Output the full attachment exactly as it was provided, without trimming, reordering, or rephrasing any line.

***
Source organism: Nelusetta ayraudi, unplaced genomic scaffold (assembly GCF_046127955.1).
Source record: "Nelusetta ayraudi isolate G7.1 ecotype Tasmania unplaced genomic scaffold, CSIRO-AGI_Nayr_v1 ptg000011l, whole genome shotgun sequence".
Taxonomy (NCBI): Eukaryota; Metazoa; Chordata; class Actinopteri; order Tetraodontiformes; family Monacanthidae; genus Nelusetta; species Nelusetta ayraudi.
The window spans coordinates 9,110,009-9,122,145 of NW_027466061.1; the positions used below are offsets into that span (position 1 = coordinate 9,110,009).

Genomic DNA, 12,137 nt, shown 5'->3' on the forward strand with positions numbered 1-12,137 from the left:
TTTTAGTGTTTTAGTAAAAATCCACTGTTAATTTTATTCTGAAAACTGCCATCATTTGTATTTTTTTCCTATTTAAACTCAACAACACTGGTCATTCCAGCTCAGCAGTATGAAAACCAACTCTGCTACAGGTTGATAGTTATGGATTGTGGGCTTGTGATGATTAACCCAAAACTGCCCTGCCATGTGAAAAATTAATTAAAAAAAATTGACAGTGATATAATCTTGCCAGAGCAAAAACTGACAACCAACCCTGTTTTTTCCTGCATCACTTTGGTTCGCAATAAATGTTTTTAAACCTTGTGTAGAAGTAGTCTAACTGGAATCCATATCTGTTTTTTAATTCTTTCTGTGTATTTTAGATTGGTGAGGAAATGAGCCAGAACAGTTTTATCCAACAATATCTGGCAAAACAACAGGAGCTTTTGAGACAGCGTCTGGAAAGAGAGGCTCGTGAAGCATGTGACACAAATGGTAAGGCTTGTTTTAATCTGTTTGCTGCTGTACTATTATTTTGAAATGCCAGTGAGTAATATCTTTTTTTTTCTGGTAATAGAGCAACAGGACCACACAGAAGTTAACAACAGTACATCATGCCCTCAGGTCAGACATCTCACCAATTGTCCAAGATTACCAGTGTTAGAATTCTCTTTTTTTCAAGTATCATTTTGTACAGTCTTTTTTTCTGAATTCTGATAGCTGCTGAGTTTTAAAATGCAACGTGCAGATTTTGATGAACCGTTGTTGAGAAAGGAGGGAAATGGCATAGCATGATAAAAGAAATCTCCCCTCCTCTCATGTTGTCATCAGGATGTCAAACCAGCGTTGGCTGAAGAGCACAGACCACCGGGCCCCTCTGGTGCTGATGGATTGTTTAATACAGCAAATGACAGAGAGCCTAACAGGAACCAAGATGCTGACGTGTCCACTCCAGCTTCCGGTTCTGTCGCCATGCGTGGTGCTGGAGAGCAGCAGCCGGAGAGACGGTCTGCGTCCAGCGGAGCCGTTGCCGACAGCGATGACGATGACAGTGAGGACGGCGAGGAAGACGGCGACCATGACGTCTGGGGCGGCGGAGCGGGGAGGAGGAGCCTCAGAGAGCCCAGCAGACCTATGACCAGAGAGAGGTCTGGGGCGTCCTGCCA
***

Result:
Source organism: Nelusetta ayraudi, unplaced genomic scaffold (assembly GCF_046127955.1).
Source record: "Nelusetta ayraudi isolate G7.1 ecotype Tasmania unplaced genomic scaffold, CSIRO-AGI_Nayr_v1 ptg000011l, whole genome shotgun sequence".
Taxonomy (NCBI): Eukaryota; Metazoa; Chordata; class Actinopteri; order Tetraodontiformes; family Monacanthidae; genus Nelusetta; species Nelusetta ayraudi.
The window spans coordinates 9,110,009-9,122,145 of NW_027466061.1; the positions used below are offsets into that span (position 1 = coordinate 9,110,009).

Genomic DNA, 12,137 nt, shown 5'->3' on the forward strand with positions numbered 1-12,137 from the left:
TTTTAGTGTTTTAGTAAAAATCCACTGTTAATTTTATTCTGAAAACTGCCATCATTTGTATTTTTTTCCTATTTAAACTCAACAACACTGGTCATTCCAGCTCAGCAGTATGAAAACCAACTCTGCTACAGGTTGATAGTTATGGATTGTGGGCTTGTGATGATTAACCCAAAACTGCCCTGCCATGTGAAAAATTAATTAAAAAAAATTGACAGTGATATAATCTTGCCAGAGCAAAAACTGACAACCAACCCTGTTTTTTCCTGCATCACTTTGGTTCGCAATAAATGTTTTTAAACCTTGTGTAGAAGTAGTCTAACTGGAATCCATATCTGTTTTTTAATTCTTTCTGTGTATTTTAGATTGGTGAGGAAATGAGCCAGAACAGTTTTATCCAACAATATCTGGCAAAACAACAGGAGCTTTTGAGACAGCGTCTGGAAAGAGAGGCTCGTGAAGCATGTGACACAAATGGTAAGGCTTGTTTTAATCTGTTTGCTGCTGTACTATTATTTTGAAATGCCAGTGAGTAATATCTTTTTTTTTCTGGTAATAGAGCAACAGGACCACACAGAAGTTAACAACAGTACATCATGCCCTCAGGTCAGACATCTCACCAATTGTCCAAGATTACCAGTGTTAGAATTCTCTTTTTTTCAAGTATCATTTTGTACAGTCTTTTTTTCTGAATTCTGATAGCTGCTGAGTTTTAAAATGCAACGTGCAGATTTTGATGAACCGTTGTTGAGAAAGGAGGGAAATGGCATAGCATGATAAAAGAAATCTCCCCTCCTCTCATGTTGTCATCAGGATGTCAAACCAGCGTTGGCTGAAGAGCACAGACCACCGGGCCCCTCTGGTGCTGATGGATTGTTTAATACAGCAAATGACAGAGAGCCTAACAGGAACCAAGATGCTGACGTGTCCACTCCAGCTTCCGGTTCTGTCGCCATGCGTGGTGCTGGAGAGCAGCAGCCGGAGAGACGGTCTGCGTCCAGCGGAGCCGTTGCCGACAGCGATGACGATGACAGTGAGGACGGCGAGGAAGACGGCGACCATGACGTCTGGGGCGGCGGAGCGGGGAGGAGGAGCCTCAGAGAGCCCAGCAGACCTATGACCAGAGAGAGGTCTGGGGCGTCCTGCCA